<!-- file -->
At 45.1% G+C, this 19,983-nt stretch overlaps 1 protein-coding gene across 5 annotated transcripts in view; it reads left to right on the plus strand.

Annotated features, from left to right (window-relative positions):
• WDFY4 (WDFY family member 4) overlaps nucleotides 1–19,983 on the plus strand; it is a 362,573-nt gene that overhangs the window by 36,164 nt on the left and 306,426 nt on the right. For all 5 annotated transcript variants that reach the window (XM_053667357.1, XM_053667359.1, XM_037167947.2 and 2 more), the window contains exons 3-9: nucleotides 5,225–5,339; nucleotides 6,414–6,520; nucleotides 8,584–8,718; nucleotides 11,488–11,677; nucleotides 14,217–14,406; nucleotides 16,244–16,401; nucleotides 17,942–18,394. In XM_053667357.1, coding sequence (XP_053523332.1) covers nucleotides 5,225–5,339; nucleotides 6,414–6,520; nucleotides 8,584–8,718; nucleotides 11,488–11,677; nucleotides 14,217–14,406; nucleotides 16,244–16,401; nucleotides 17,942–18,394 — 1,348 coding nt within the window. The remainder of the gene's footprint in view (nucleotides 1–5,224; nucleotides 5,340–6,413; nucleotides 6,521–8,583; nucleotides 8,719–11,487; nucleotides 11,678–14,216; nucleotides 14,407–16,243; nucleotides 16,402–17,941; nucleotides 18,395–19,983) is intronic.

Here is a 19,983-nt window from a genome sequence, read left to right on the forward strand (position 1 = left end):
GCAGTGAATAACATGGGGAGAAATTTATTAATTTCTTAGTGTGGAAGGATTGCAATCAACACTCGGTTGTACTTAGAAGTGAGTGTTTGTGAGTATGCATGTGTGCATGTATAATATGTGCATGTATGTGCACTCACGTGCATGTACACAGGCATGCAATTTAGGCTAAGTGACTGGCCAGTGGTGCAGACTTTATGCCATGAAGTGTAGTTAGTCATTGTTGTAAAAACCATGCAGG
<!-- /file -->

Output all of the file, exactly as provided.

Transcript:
At 45.1% G+C, this 19,983-nt stretch overlaps 1 protein-coding gene across 5 annotated transcripts in view; it reads left to right on the plus strand.

Annotated features, from left to right (window-relative positions):
• WDFY4 (WDFY family member 4) overlaps nucleotides 1–19,983 on the plus strand; it is a 362,573-nt gene that overhangs the window by 36,164 nt on the left and 306,426 nt on the right. For all 5 annotated transcript variants that reach the window (XM_053667357.1, XM_053667359.1, XM_037167947.2 and 2 more), the window contains exons 3-9: nucleotides 5,225–5,339; nucleotides 6,414–6,520; nucleotides 8,584–8,718; nucleotides 11,488–11,677; nucleotides 14,217–14,406; nucleotides 16,244–16,401; nucleotides 17,942–18,394. In XM_053667357.1, coding sequence (XP_053523332.1) covers nucleotides 5,225–5,339; nucleotides 6,414–6,520; nucleotides 8,584–8,718; nucleotides 11,488–11,677; nucleotides 14,217–14,406; nucleotides 16,244–16,401; nucleotides 17,942–18,394 — 1,348 coding nt within the window. The remainder of the gene's footprint in view (nucleotides 1–5,224; nucleotides 5,340–6,413; nucleotides 6,521–8,583; nucleotides 8,719–11,487; nucleotides 11,678–14,216; nucleotides 14,407–16,243; nucleotides 16,402–17,941; nucleotides 18,395–19,983) is intronic.

Here is a 19,983-nt window from a genome sequence, read left to right on the forward strand (position 1 = left end):
GCAGTGAATAACATGGGGAGAAATTTATTAATTTCTTAGTGTGGAAGGATTGCAATCAACACTCGGTTGTACTTAGAAGTGAGTGTTTGTGAGTATGCATGTGTGCATGTATAATATGTGCATGTATGTGCACTCACGTGCATGTACACAGGCATGCAATTTAGGCTAAGTGACTGGCCAGTGGTGCAGACTTTATGCCATGAAGTGTAGTTAGTCATTGTTGTAAAAACCATGCAGG